One of the results of this agile approach is the industrial AI camera, ICam-500. ‘This model, which goes into mass production in May, follows the standard video interface, certifies multiple chip vendors, and creates and offers more features on software,’ Chen said. The redesign approach means that Advantech could push more technology from hardware back to middleware, giving more value, multiple vendor choice and more features.

Chen sees software design as a key feature for increasing integration. ‘The software stack is increasingly important,’ he said. The need for software to be able to connect with different operating systems is a major change from most existing systems, and concepts such as embedded systems as a microservice are important.

Embedded World

Basler, Framos and Vision Components will be exhibiting at the Embedded World trade fair, taking place from 21 to 23 June in Nuremberg, Germany.

Basler (2-550) will demonstrate an edge AI vision solution for automated optical inspection; it will also show an approach for anomaly detection that finds defective areas using cloud services. In a classification task, AI and imaging are used to classify bacterial samples. A case study in 3D imaging for circuit board inspection rounds up the trade show presentation: using fringe light projection and a self-developed algorithm, a 3D height image is created that is suitable, among other things, for those applications that require hardware-accelerated image preprocessing.

Basler’s product highlight is its embedded vision processing board. It includes various interfaces and is based on a system on module and carrier board approach, using the i.MX 8M Plus system on chip from NXP. It can be used not only for prototyping, but also in volume production, thanks to its industrial grade design.

Framos (2-555) will demonstrate its ability to integrate Sony’s sensor technology across a multi-platform ecosystem, including Nvidia Jetson, Xilinx Kria, Renesas RZ/v2m and Texas Instruments Jacinto. In addition, there will be an Nvidia Jetson zone, highlighting time-of-flight 3D depth maps, a development kit for event-based vision sensors, as well as the GMSL3 interface, all running on Nvidia’s Jetson platform.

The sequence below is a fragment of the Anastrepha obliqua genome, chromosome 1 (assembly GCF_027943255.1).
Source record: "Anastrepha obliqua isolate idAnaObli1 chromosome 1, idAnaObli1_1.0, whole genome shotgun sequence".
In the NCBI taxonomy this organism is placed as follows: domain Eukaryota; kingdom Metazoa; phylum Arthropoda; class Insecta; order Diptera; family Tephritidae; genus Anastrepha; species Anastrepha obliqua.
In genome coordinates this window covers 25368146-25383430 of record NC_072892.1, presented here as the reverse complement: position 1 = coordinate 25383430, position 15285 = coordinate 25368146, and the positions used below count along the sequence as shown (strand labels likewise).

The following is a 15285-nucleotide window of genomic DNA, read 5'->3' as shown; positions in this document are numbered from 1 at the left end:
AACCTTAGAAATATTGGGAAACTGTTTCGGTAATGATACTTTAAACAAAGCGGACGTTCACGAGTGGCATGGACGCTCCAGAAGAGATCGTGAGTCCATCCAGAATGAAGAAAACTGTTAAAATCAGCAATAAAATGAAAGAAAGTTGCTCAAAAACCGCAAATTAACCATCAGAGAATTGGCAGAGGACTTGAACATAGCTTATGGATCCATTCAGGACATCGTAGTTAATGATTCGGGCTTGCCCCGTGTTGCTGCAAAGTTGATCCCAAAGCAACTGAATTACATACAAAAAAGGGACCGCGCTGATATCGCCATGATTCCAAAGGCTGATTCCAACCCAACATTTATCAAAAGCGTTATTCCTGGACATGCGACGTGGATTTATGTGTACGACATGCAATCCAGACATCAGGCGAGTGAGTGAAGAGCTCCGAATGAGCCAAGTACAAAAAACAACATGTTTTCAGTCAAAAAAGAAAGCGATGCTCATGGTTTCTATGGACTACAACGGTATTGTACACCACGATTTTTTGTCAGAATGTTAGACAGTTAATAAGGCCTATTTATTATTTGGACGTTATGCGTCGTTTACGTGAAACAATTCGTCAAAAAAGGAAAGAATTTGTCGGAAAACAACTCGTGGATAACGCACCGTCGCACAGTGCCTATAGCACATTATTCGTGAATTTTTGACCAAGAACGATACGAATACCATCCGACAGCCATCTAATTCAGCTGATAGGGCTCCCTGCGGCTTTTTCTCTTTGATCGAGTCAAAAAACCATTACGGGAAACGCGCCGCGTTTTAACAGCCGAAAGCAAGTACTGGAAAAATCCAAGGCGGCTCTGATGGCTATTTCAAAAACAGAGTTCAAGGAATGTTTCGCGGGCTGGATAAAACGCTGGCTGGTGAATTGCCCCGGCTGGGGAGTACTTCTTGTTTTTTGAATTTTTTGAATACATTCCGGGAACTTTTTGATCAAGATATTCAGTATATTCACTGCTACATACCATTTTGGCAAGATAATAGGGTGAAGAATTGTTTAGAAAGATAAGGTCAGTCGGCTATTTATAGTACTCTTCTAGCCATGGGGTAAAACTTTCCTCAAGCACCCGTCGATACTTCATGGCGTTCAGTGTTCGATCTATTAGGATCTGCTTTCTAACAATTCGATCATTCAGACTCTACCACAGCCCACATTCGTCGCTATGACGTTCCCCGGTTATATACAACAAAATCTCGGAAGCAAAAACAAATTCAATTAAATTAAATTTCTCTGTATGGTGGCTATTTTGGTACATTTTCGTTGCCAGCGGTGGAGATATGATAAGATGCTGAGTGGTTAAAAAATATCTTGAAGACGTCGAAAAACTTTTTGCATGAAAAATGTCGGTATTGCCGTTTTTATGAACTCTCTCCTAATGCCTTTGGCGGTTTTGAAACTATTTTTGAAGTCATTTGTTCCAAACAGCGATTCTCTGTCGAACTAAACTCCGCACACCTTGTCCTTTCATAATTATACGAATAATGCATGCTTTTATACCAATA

Visitors can see imaging components from Sony, including the latest sensors with SLVS-EC solutions, Spresense microcontroller boards with LTE support, and MOLED image display products. Framos will also show its embedded vision standard kits, which include EMVA1288-certified sensor modules, lenses, drivers and adapters. In addition, Framos will highlight its camera system production capabilities.

AMD-Xilinx (3A-239) will be showing new accelerated apps for Kria SOM, including a new 10GigE vision camera, AI acceleration of driver monitoring systems, and Yolo v5 real-time AI inference processing with multiple cameras. The demonstration with the 10GigE camera uses a 122fps Sony IMX547 global shutter sensor; a Framos SLVS-EC v2.0 IP, which ingests 2 x 5Gb/s; and Sensor-to-Image 10GigE Vision MAC to SFP+. The image data is processed in the FPGA.

Vision Components (2-450) will present Mipi modules and OEM components. The firm will launch the VC Stereo Cam for 3D and two-camera applications. This stereo camera is based on the FPGA hardware accelerator, VC Power SoM, which can process large data volumes in real time. It captures images via two Mipi camera modules and executes image pre-processing routines including, for example, 3D point cloud generation.

Vision Components VC Stereo Cam

New Mipi camera modules will also premiere at the trade fair, integrating various global shutter sensors from the Sony Pregius S series with minimal noise and high light sensitivity: IMX565, IMX566, IMX567 and IMX568. The modules with a Mipi interface, trigger input and flash trigger output are designed for easy connection to common, single-board computers.


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Embedded vision, Embedded World